Weekly Musing: Date Much?

One of the more puzzling pieces of advice given to writers, especially new ones, is to discourage the use of details which could “date” a piece. What this means are references to TV shows, movies, songs, people, books, dances, etc. anything which is considered a cultural reference. The reasoning is when future readers read the piece they will not understand any of the references and will stop reading.

But let’s stop and examine this piece of advice. Does it honestly make sense? No. No, it doesn’t. Not in my opinion and I’ll explain why. Think about all the books written by authors long dead set in a time period future readers would not have been alive for. Now think about the references to clothing, musicians, dances, people, what have you. Did you ever feel this dated the story enough you couldn’t even begin to understand what was going on? I daresay your answer is “no.” Why? Because it’s the story and characters you make a connection with more than knowing (or not) who Scott Joplin is or what a farthingale is or how the dance the Twist goes.

Now let’s look at our own lives. Are there bands or singers you love which pre-date even your conception? Are there old movies and TV shows you love? Is your favorite book written by Jane Austen? Love to dress up and go to Renaissance Fairs? So, why in the world should writers refrain from tapping into the culture of its characters and setting? We all have a favorite something from long before we were born.

Adding in cultural references characters would know doesn’t “date” a story. It gives the reader a little more insight into what kind of people the characters are. For example, say a book is set in the 1990s. One character is into classical music, but maybe his or her best friend is all about grunge. What does this tell us about these two people? How could two people with such divergent musical tastes be best friends? What else about characters is so different?

Cultural references also add depth to the story’s setting beyond just physical background. For example, a story is set during apartheid South Africa. In addition to describing the living conditions of characters, having a character listening to the radio, noting his or her favorite songs, or reading a book by a particular author allows the reader to get inside the mind of the character.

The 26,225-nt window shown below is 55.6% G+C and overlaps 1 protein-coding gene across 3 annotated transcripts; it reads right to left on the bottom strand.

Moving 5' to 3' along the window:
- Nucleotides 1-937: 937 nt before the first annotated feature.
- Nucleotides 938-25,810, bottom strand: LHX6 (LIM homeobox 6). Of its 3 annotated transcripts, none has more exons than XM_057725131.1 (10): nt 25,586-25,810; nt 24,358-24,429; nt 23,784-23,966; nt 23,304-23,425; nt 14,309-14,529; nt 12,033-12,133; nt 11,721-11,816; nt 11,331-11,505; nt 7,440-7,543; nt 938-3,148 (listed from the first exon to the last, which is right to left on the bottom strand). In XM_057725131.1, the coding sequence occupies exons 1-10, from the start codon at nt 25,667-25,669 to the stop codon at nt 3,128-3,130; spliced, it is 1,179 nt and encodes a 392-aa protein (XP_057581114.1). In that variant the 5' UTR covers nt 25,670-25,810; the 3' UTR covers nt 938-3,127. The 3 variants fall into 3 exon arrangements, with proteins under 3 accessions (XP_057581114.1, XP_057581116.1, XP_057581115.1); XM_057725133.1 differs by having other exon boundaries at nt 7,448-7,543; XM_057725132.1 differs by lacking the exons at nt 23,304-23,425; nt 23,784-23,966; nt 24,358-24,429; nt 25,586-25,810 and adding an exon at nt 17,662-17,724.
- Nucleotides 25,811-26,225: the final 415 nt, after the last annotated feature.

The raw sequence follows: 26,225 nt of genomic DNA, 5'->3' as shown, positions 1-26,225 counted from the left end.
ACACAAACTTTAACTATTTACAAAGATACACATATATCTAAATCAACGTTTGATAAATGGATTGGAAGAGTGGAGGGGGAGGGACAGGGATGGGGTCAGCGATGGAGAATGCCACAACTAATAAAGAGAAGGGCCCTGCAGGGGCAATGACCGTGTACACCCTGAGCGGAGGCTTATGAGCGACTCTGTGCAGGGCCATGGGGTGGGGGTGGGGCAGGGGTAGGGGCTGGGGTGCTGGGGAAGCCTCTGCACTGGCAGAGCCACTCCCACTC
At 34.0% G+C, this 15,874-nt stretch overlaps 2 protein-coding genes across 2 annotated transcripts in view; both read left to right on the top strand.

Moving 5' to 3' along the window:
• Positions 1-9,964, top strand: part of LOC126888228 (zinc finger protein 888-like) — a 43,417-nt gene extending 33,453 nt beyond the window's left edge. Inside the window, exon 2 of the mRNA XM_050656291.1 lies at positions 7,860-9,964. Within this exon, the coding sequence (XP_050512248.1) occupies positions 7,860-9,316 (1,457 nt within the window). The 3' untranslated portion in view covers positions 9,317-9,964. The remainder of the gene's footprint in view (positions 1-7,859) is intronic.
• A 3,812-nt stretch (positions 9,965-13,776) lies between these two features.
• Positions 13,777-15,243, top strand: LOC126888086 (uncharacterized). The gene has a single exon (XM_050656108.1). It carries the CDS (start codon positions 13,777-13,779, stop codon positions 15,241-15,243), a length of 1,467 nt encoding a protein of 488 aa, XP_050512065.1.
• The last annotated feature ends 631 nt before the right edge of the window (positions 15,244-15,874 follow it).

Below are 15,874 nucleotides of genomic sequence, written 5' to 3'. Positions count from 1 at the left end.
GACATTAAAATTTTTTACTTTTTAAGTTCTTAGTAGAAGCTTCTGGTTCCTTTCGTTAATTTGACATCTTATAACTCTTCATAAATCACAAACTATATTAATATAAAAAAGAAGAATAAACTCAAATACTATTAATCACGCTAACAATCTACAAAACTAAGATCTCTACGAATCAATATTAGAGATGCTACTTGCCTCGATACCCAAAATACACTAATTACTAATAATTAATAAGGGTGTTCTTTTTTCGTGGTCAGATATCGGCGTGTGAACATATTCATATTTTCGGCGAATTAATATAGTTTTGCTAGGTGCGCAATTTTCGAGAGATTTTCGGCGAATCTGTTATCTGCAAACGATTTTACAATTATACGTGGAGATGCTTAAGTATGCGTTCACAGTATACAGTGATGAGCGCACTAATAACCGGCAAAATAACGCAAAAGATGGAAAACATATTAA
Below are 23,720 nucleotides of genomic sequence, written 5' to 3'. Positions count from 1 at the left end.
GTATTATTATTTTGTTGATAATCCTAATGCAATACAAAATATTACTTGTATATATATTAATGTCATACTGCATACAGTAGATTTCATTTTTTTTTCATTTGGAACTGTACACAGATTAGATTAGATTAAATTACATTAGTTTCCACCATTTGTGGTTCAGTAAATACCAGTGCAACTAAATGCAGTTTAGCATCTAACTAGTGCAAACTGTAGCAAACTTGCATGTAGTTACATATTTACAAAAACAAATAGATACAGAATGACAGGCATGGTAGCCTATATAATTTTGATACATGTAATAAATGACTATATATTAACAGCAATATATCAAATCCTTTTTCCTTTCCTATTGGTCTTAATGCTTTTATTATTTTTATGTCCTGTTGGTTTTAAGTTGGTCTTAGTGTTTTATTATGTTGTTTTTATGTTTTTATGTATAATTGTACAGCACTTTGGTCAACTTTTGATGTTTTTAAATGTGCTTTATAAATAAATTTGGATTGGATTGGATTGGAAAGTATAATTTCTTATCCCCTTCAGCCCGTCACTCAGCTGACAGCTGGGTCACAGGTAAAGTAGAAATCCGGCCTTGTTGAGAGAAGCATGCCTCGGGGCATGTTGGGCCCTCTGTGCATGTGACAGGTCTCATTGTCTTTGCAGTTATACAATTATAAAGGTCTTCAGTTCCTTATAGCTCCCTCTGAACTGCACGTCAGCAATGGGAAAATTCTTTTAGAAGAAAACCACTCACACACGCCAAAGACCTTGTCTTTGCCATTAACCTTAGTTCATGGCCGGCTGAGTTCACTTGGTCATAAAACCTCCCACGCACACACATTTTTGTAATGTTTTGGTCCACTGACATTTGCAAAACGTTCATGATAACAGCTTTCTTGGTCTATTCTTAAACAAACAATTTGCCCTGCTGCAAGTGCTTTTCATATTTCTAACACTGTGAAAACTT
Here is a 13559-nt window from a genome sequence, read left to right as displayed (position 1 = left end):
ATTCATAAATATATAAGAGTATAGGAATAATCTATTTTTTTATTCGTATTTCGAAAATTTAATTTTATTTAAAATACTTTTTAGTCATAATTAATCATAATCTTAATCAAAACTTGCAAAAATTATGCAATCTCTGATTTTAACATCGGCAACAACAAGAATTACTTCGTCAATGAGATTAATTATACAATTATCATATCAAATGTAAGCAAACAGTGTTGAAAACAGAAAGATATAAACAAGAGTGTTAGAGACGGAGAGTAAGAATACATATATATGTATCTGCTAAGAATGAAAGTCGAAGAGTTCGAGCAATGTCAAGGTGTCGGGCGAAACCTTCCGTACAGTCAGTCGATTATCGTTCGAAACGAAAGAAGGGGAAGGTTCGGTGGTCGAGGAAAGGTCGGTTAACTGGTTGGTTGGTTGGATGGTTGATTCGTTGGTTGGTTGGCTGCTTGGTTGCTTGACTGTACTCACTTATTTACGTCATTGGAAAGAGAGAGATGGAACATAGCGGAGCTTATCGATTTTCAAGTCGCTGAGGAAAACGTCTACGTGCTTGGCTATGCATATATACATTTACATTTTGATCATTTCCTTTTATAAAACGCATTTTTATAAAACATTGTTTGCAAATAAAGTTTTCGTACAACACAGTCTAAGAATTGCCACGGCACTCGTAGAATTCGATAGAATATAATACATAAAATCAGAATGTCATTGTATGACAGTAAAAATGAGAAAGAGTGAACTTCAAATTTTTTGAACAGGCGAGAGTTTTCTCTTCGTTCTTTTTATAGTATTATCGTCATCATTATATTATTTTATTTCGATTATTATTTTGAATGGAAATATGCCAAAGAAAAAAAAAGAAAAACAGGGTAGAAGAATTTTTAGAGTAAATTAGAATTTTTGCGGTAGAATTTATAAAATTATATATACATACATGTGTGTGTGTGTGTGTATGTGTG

As a reader who enjoys historical fiction and has read some of the classics, there are frequently references I don’t understand. My lack of understanding ranges from being ignorant to common, everyday terms to more complex references to history and people. Does this bother me? At times a little depending upon the level of detail I’m given or not. It’s not the culture I’ve grown up with after all. Gee, wouldn’t it be great if there were an easy way to be able to look up information! Oh, wait. There is. Off to the internet we go!

And that’s one of the main reasons why this piece of advice irks me and one which I wish would stop getting passed around. To me it’s very similar to not using big or uncommon words in prose. This idea that to do so slows down some readers is insulting and a bit much. If a reader honestly stops reading to look up a word or Google a reference and gets discouraged from reading on, that’s the reader’s problem, not the author’s.

If writers don’t add in those cultural references, it risks turning the story and characters into something generic, basic, and bland. Would anyone want to read such a thing? Personally, I don’t. How is a reader supposed to get to know the characters and see them as individuals? How can I better understand the world the story is set in if I don’t have details unique to it? As writers, let’s not be afraid of adding cultural details into our stories. At the end of the day it is our job is to tell a story and use whatever details which will bring the world and characters in the story to life.

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